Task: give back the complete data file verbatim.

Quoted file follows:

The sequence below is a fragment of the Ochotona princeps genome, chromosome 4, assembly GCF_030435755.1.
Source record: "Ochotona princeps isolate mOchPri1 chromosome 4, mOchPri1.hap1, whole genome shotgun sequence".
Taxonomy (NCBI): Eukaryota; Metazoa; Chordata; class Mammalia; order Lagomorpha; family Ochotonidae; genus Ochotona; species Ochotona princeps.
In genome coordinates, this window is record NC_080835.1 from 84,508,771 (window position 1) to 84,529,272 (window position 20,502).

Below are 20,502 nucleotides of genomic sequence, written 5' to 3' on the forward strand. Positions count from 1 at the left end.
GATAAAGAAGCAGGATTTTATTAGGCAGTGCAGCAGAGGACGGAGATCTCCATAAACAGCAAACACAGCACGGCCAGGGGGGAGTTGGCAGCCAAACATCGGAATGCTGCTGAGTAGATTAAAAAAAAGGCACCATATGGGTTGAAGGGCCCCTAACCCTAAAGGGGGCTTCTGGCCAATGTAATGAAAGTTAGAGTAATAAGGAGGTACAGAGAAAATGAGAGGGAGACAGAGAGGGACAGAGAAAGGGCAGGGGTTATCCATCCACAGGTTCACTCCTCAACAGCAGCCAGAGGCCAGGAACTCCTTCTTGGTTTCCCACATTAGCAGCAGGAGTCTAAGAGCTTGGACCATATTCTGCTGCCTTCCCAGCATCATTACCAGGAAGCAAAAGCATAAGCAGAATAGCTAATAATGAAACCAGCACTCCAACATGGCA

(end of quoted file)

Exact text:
The sequence below is a fragment of the Ochotona princeps genome, chromosome 4, assembly GCF_030435755.1.
Source record: "Ochotona princeps isolate mOchPri1 chromosome 4, mOchPri1.hap1, whole genome shotgun sequence".
Taxonomy (NCBI): Eukaryota; Metazoa; Chordata; class Mammalia; order Lagomorpha; family Ochotonidae; genus Ochotona; species Ochotona princeps.
In genome coordinates, this window is record NC_080835.1 from 84,508,771 (window position 1) to 84,529,272 (window position 20,502).

Below are 20,502 nucleotides of genomic sequence, written 5' to 3' on the forward strand. Positions count from 1 at the left end.
GATAAAGAAGCAGGATTTTATTAGGCAGTGCAGCAGAGGACGGAGATCTCCATAAACAGCAAACACAGCACGGCCAGGGGGGAGTTGGCAGCCAAACATCGGAATGCTGCTGAGTAGATTAAAAAAAAGGCACCATATGGGTTGAAGGGCCCCTAACCCTAAAGGGGGCTTCTGGCCAATGTAATGAAAGTTAGAGTAATAAGGAGGTACAGAGAAAATGAGAGGGAGACAGAGAGGGACAGAGAAAGGGCAGGGGTTATCCATCCACAGGTTCACTCCTCAACAGCAGCCAGAGGCCAGGAACTCCTTCTTGGTTTCCCACATTAGCAGCAGGAGTCTAAGAGCTTGGACCATATTCTGCTGCCTTCCCAGCATCATTACCAGGAAGCAAAAGCATAAGCAGAATAGCTAATAATGAAACCAGCACTCCAACATGGCA